Nine Inch Nails at The Woodlands, 8/16/14
Nine Inch Nails, Soundgarden, The Dillinger Escape Plan
Photos by Jim Bricker
Cynthia Woods Mitchell Pavilion
August 16, 2014
For the first time in literally six years, Trent Reznor took the stage in front of a Houston crowd Saturday night.
Hard to believe, but true: the last time Nine Inch Nails performed in Houston was August 16, 2008, on the first round of the "Lights in the Sky" tour. Houston didn't get a show on the NIN|JA tour, NIN didn't Wave Goodbye to Houston, we didn't get a How to Destroy Angels show and somehow last year we were passed over while San Antonio -- SAN ANTONIO -- got a show.
In the past six years, Nine Inch Nails has been a lot of things in a lot of different configurations, but right now they're a lean, amphitheater-rocking machine, stripped down to what's absolutely necessary musically and led by a guy who won a Golden Globe and an Oscar during his time not being NIN.
And maybe the wait was a good thing, because the band that took the stage Saturday night may be the most interesting version of the band yet.
The show started with Reznor walking out to a mostly empty stage with the house lights still on. This was really exciting, even if it doesn't sound like it when written out. It's not the first time he's done it, obviously -- this summer tour is basically a variation on last year's festival shows -- but it's so different than what we're conditioned to expect from a concert that it's hard not to feel a literal rush of excitement at being presented something so unexpected.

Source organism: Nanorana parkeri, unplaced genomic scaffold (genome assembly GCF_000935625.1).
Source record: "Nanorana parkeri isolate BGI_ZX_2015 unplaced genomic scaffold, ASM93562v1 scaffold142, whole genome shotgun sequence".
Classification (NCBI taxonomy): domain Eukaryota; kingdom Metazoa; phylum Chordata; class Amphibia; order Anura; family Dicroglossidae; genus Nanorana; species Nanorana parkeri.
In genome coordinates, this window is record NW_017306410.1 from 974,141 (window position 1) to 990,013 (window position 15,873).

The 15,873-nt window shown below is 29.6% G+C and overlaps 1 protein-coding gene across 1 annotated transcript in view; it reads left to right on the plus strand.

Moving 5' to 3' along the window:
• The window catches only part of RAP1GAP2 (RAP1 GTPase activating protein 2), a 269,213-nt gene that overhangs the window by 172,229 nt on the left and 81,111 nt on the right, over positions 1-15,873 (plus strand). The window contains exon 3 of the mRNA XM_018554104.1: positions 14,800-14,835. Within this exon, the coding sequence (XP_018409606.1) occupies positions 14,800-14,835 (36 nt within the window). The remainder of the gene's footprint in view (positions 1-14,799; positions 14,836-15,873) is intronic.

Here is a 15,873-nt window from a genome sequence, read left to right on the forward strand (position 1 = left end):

Part of it also has to deal with the mystique of Trent Reznor. Sure, he may be a chatty guy (offstage at least) now, but it's still weird to think that the dude who built a studio in the Sharon Tate house, gave the world Marilyn Manson and was generally an enigma is now just a relatively normal, albeit still fascinating dude. You wonder what the guy who used to smash all his equipment on the regular would think of the kilt-wearing, tambourine-shaking Trent of today.
NIN's current incarnation is down to four members, which means on quite a few songs the players had to switch instruments mid-song to make sure the parts that need to be played live get played. Trent doesn't want to play the piano in "March of the Pigs?" Don't worry about it, Ilan Rubin can leave his drum set, walking over to the keyboard, hit the notes, then return to the drums right back to that 7/8 time signature without missing a beat. It's a sight to see.
Still, nothing is lost by only having four guys onstage. "Reptile" still sounds like a crawling nightmare, "Hurt" still tugs at the heartstrings and "Head Like a Hole" still sounds massive. The only real odd moment was a surprise appearance of a drumless "The Day the World Went Away," the only track from The Fragile performed all evening. After so many songs with drums, drum tracks and synths, seeing a basically all-guitar lineup on stage was a bit weird.
There's something to admire about how this tour treads in the familiar while still messing with expectations. There are multiple songs with no live drumming, it's heavy on tracks from their most recent album, Hesitation Marks while barely acknowledging that Year Zero, The Fragile and Pretty Hate Machine exist. The one track from Year Zero that shows up, "The Great Destroyer," becomes a noise freakout after about a minute and a half. An awesome noise freakout, mind you, but not what one expects from a major amphitheater tour.
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